Air for the engine was to be provided for by one of two possible solutions. The first was the use of a 3” (76.2 mm) diameter telescopic tube to the surface of the water, but this was vulnerable to damage. The alternative, and the solution which was selected, was provided for by means of compressed air. It was calculated that the effort of driving the tank in the water-medium instead of air would waste 50 hp of the engine, so that 5 knots was the realistic submerged speed. At that speed, it would take 3 minutes to reach fresh air and, with the engines consuming around 1.3 cu. ft. (3.68 x 10-3 m3) of air per hp. per minute, a 3 minute journey would require 200 cu. ft. (5.66 m3) of air. In order to allow a margin of safety, two 400 cu.ft (11.3 m3) cylinders would be fitted, providing a 4:1 safety factor. With the engine power wastage through water and at the sprocket (an additional waste of 0.5 hp per ton per mph) and with a mechanical transmission efficiency of around 80%, the minimum engine size of 70% in an ideal world would actually would have to be 87.5 hp, which led the S.V.D.C. to decide an engine of not less than 90 hp was needed.
In considering an engine, there were two options. The first was a Ford V8, and the second was an engine from Vauxhall Motors, as used in the Bedford lorry. Both could produce the 90 hp required from 67 octane petrol but would also consume more air than previously planned for, specifically around 350 cu. ft (9.9 m3) of air for that 3 minutes of submerged driving. The adoption of the two 400 cu. ft. (11.3 m3) air tanks would still be sufficient and reduced the margin of safety from 4:1 to just 2.25:1.
Of the two engines, the Ford V8 was shorter, so this was chosen as the preferred motor.
At the time of the instigation of the TOG Amphibian programme in July 1940, the primary British tank gun was still the 2 pounder. A gun of 40 mm calibre, the 2 pounder was an excellent weapon capable of knocking holes very effectively through the armor of even the heaviest German tanks of the day. It was, however, seen by General Pope as having had its day. There was another gun on the drawing board for tanks and that was a 6 pounder gun. Not the low velocity 6 pounder of WW1 era tanks, but a new gun firing an armor piercing capped (APC) round as well as a usefully large high-explosive round. The old 2 pounder did have a high-explosive shell for it but it saw little service due to the very small charge it carried.
The Army, however, at this time, had at best an ambivalence towards this new gun, due in no small part no doubt to the lack of any tank able to carry it at the time.
The only design, in fact, for which the 6 pounder had even been tried on by this time was the A.12 and that project had ended that month, leaving Sir Albert Stern and the SVDC as the only people interested in it.
Sir Albert Stern was pressing the case hard at this time for adoption of the 6 pounder, in part for TOG-2 but also because he, like General Pope, clearly saw the need for a bigger gun than the 2 pounder for tanks. When Mr. Burton approached him that month then, it would have been no surprise at all if the 6 pounder formed the basis of the armament for both the airborne and amphibian designs the S.V.D.C. considered. Other than a note of the gun for the airborne vehicle, however, it was not to be. General Pope’s requirements were clear and called for a 2 pounder gun instead, and a 2 pounder gun it would have to be.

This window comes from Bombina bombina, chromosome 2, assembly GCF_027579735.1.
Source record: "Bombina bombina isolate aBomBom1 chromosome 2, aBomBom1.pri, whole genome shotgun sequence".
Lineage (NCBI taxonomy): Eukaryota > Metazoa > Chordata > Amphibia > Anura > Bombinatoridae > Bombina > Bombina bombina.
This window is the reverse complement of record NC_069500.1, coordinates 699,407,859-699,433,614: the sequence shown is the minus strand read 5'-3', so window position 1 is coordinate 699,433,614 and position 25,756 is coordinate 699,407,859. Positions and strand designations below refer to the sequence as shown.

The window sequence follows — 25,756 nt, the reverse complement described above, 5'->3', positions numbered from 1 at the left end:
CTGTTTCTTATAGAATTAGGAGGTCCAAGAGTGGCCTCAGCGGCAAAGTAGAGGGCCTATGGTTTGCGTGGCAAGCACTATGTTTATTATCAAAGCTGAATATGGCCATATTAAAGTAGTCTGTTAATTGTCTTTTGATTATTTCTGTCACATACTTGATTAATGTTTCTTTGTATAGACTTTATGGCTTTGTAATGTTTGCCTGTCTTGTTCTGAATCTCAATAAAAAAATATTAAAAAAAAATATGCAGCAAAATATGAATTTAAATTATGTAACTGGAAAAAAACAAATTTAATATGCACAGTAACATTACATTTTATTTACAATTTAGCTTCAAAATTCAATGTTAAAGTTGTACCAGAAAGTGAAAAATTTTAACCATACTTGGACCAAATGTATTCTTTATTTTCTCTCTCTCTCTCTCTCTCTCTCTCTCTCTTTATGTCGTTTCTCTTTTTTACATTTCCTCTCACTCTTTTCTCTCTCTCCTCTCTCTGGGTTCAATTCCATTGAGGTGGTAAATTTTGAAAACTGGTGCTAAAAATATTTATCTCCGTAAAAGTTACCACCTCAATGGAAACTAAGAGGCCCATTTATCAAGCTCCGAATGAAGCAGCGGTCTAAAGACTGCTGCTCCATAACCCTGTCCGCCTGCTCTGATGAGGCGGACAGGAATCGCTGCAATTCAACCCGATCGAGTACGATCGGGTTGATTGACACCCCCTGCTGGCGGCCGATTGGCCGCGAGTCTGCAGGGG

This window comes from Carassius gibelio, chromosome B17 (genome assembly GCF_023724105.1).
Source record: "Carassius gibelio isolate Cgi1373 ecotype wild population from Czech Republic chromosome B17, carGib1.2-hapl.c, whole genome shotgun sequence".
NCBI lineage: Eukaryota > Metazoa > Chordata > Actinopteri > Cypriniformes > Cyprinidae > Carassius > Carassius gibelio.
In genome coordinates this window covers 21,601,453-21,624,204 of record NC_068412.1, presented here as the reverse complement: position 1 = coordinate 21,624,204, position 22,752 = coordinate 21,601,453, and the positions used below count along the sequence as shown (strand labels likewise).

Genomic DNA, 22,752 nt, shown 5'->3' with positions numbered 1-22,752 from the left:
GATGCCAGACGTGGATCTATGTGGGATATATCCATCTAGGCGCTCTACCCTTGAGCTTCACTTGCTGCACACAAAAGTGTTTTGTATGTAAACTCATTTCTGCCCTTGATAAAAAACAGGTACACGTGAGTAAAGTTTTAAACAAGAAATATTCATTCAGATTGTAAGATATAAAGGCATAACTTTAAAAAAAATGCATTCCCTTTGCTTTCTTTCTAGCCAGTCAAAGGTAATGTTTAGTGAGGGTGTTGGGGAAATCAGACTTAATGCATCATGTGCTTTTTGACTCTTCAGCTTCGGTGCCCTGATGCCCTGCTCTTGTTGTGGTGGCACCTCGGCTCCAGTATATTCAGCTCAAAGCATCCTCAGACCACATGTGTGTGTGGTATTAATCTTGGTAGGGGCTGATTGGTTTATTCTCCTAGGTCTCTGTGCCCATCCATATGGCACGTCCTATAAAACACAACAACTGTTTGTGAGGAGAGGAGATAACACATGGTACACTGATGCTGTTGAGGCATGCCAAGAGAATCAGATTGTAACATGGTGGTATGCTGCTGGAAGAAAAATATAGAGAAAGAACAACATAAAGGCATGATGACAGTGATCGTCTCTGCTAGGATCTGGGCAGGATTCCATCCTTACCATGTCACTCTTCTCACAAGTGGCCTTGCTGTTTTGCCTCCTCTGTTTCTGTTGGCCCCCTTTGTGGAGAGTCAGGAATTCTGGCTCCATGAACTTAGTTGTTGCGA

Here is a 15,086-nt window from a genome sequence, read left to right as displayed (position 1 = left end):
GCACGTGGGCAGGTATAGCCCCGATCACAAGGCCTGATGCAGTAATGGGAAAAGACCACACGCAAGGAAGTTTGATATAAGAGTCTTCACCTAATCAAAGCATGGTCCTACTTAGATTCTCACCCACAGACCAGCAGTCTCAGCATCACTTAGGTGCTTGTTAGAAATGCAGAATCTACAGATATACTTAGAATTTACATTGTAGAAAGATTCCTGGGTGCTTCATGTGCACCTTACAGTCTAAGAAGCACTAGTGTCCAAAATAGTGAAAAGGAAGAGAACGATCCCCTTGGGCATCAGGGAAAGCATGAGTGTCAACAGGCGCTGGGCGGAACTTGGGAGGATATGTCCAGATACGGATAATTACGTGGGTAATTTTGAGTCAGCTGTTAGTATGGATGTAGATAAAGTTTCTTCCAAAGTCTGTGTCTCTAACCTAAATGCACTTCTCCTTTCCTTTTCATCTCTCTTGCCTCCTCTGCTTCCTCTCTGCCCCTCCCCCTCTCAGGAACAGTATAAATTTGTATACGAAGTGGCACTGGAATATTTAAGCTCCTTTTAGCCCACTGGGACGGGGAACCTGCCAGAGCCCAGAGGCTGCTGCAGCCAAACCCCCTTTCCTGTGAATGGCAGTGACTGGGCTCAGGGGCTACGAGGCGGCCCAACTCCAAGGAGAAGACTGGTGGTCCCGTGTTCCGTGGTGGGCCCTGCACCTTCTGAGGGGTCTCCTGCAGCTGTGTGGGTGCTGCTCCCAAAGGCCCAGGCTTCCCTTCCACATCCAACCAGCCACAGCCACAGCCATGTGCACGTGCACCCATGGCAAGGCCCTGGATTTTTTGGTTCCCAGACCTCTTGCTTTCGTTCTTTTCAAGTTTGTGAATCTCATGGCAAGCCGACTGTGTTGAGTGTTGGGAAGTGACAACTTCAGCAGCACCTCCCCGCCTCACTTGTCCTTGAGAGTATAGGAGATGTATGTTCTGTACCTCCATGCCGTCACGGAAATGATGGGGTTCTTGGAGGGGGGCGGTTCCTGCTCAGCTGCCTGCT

The gun had been chosen for them but the turret and diameter had not. Stern proposed the adoption of a turret with a diameter of 4’ 6” (54” / 1,372 mm), which would be armored to match the hull, producing a turret around 3.75 tons (3.81 tonnes) in weight when fully armed. This turret ring was slightly smaller than that used on the A.12 Matilda (54.3” / 1,379 mm) and A.22 (54.25” / 1,378 mm) but was exactly the same size as the turret diameter for the Cruiser Mk. III and IV (A.13). This is suggestive that it was to be an A.13 turret which would have been used, although it would have to have been uparmored to meet the frontal armor requirement.
When the N.L.E. did finally finish their own amphibian tank designs in December 1940, they were nothing like the design from the S.V.D.C. Gone was any notion of being underwater. The N.L.E. machines would float. The N.L.E. continued to use the expertise of Mr. Ricardo even after 10th September 1940 and he revealed his views of their alternatives that October. In his report, Mr. Ricardo still emphasized the importance of a secret and safe underwater approach, still pushed for the S.V.D.C. design, and bemoaned the idea of a small floating tank. If a floating assault tank was to be used it should, he argued, be substantially larger and better armed. Mr. Ricardo felt that Mr. Hopkins made far too much of the water-elements of an amphibian tank considering it was only going to be in the water for a few minutes. Further, Mr. Ricardo set-aside much of Mr. Hopkins’ objections especially when it came to the engine stalling underwater and he was on good ground to do so – Mr. Ricardo had, after all, extensive experience dealing with engines for submarines. The result was that no S.V.D.C. Amphibian tank was ever built and for that matter, the British never fielded a dedicated amphibious tank at all during the war.
David Bocquelet’s possible rendition of the TOG amphibian
TOG Amphibian Specifications